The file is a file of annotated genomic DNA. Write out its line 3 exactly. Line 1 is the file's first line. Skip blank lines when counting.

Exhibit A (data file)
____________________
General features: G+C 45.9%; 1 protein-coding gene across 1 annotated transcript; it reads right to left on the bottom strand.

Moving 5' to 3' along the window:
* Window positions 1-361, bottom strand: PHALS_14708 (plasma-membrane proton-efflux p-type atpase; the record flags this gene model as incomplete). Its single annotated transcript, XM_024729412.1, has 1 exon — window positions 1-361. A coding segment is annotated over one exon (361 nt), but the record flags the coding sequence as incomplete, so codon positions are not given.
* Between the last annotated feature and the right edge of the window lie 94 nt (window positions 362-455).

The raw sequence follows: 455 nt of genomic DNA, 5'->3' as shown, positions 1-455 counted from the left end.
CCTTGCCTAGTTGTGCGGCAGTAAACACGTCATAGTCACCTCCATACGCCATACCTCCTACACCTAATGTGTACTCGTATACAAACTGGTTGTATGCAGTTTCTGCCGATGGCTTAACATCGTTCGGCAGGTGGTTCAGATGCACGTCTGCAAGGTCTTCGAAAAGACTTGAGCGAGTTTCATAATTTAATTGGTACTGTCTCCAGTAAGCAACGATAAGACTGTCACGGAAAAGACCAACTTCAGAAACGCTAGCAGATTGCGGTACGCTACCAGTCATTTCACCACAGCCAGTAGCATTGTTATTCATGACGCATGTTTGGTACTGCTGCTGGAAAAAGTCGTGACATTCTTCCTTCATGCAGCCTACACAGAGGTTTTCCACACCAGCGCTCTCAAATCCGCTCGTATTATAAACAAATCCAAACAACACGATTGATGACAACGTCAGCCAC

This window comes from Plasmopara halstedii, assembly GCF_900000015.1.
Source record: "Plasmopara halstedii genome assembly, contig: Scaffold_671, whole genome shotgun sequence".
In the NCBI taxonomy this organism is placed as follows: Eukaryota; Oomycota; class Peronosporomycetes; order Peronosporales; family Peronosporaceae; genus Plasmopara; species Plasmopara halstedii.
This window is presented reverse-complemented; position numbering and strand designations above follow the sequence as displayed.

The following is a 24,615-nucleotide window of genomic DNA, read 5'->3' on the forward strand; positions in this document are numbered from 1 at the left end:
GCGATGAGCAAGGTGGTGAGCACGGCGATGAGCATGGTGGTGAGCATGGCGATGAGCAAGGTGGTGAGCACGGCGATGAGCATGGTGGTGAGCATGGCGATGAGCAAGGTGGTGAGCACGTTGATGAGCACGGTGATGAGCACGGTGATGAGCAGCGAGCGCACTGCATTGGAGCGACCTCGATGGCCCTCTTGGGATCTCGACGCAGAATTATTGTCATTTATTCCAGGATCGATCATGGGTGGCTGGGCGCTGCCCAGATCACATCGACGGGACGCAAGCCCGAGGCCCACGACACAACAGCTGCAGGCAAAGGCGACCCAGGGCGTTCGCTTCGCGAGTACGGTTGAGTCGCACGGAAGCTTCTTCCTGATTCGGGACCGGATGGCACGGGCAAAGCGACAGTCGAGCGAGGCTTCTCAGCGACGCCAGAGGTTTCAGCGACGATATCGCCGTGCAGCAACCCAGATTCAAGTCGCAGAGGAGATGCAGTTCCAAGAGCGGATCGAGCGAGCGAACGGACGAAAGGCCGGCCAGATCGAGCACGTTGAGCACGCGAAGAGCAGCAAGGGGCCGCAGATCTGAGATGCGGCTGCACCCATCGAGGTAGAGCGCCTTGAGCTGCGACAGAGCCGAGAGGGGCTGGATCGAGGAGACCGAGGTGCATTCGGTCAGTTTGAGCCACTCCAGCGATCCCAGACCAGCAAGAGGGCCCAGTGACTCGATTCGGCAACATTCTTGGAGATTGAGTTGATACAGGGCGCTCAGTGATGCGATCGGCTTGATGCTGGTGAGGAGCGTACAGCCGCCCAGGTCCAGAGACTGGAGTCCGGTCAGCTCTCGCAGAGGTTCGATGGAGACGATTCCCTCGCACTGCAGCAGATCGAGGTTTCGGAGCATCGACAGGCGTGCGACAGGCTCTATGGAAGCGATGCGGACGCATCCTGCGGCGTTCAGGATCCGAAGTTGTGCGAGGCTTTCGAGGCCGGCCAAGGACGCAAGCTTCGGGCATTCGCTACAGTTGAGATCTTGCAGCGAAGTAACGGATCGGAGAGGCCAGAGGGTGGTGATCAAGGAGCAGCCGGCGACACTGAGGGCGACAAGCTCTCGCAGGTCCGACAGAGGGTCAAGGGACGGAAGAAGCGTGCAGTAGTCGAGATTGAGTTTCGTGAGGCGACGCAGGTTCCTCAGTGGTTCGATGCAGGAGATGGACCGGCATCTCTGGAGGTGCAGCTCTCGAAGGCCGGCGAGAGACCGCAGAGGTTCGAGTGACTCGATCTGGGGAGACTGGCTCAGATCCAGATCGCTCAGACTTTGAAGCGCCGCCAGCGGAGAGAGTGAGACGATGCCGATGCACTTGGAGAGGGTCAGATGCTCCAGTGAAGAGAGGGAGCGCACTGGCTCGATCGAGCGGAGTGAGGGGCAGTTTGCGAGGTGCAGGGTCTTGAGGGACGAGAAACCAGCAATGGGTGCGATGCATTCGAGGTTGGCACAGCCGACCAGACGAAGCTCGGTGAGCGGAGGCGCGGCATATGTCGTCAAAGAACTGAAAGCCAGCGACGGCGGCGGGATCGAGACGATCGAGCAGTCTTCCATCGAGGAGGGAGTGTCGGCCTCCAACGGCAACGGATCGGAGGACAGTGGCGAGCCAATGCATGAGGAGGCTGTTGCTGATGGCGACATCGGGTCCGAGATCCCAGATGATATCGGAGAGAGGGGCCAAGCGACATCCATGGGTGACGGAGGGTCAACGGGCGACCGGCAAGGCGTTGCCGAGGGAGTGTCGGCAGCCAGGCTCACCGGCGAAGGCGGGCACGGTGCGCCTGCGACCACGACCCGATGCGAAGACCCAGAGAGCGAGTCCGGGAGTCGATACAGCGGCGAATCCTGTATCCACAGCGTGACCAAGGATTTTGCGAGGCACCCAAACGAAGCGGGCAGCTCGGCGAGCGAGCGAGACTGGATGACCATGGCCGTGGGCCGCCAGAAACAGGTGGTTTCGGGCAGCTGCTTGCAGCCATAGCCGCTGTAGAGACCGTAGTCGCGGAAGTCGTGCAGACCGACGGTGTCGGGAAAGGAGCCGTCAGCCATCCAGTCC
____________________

* Window positions 1-361, bottom strand: PHALS_14708 (plasma-membrane proton-efflux p-type atpase; the record flags this gene model as incomplete). Its single annotated transcript, XM_024729412.1, has 1 exon — window positions 1-361. A coding segment is annotated over one exon (361 nt), but the record flags the coding sequence as incomplete, so codon positions are not given.